January 6, 2012
I love to read Nature magazine. It’s probably my favorite of all publications. On their website, I stumbled upon an article that many people are likely to be interested in. Though I’ve heard about this years ago, scientists can now implant electrodes into a person’s brain (subcallosal cingulate to be exact), and by artificially changing firing patterns connected to the frontal cortex, they can remove depression and bipolar disorder. It’s now going through testing and is proving itself effective in most people (11 out of 12 people are cured).
The effects aren’t necessarily immediate though. Most patients require a year before drastic effects are seen, but studies are showing that most who undergo this treatment are cured.
Patients who have received the surgical implant describe it as lifting a dark cloud off of them. They’re once again interested in what’s going on in the world. It’s no longer a struggle, feeling as if each day they’re having to swim against the tides of a black vortex trying to suck them in. It’s like a calm. It’s a change in the brain’s rhythm.
Other patients have described it as turning on the lights. It takes their focus away from themselves and invites them back into the world. With that vortex gone, they’re able to climb their way out, their thoughts and feelings begin to change, and over the course of that year they’re able to reprogram their brains. The device doesn’t give a person happiness, but it takes away what was keeping them from being happy.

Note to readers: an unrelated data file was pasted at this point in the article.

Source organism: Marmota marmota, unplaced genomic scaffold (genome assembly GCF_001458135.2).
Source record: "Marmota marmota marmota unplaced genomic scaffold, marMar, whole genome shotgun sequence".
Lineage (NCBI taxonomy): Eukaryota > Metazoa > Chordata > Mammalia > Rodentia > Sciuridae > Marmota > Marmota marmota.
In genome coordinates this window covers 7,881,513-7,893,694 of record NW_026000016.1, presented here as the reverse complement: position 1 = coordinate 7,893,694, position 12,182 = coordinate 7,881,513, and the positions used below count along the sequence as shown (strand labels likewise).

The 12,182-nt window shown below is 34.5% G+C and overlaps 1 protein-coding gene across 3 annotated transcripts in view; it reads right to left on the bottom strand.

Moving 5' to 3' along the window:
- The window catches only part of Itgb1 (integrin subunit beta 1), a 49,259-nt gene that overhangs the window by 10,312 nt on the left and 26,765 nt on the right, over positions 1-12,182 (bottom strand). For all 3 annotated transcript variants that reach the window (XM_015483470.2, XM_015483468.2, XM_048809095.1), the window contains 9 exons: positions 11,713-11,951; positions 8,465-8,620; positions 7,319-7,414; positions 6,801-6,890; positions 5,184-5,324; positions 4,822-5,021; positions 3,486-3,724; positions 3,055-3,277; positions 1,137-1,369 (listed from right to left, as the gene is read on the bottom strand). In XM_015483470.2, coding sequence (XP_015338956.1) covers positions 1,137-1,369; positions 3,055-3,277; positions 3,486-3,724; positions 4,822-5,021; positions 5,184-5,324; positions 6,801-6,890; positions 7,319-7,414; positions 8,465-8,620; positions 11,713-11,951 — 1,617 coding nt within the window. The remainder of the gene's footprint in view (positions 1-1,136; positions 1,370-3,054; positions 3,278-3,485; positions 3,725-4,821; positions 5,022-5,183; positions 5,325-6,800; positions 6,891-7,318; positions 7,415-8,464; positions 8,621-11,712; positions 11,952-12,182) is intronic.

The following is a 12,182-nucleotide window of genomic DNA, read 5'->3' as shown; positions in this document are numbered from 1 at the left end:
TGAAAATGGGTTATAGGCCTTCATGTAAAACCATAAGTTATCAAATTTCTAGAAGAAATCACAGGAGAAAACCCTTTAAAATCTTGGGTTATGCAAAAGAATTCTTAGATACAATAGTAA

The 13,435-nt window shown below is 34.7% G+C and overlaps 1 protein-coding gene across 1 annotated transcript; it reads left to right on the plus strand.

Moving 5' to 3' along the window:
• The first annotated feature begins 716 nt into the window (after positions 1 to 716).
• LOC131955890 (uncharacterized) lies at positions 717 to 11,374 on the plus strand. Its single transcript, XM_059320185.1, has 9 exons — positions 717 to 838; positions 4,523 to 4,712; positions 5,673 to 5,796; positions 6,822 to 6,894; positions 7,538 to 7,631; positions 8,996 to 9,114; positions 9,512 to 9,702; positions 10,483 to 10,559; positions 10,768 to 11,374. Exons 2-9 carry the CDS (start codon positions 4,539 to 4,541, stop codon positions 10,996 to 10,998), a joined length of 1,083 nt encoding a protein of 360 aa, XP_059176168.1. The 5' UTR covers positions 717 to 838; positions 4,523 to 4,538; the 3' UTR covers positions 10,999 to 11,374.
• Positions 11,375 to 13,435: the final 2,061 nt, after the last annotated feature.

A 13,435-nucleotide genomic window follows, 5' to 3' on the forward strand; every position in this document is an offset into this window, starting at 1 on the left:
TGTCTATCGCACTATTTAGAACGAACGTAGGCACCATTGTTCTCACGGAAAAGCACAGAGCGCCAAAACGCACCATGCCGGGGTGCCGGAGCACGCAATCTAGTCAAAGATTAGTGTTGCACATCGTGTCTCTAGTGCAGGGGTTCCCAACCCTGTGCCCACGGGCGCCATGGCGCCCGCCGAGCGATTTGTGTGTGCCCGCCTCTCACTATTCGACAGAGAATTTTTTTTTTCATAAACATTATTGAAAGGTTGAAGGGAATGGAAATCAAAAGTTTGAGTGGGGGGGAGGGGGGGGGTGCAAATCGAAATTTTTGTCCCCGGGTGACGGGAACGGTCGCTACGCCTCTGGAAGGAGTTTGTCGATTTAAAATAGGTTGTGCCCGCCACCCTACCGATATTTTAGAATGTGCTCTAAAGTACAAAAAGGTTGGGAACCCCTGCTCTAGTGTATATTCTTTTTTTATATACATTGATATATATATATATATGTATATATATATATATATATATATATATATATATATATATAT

I should note that it’s not a total cure though. Once you turn off that electrode, their depression comes right back. Even so, it’s wonderful that people can be relieved of such a terrible disease.
Here’s a lecture on the topic if you’re interested. This seems to be from 2009, so it’s a few years back. Back then, only around 60% of patients were treated successfully. You can see that over the past few years they’ve been able to tweak their methods and improve upon them.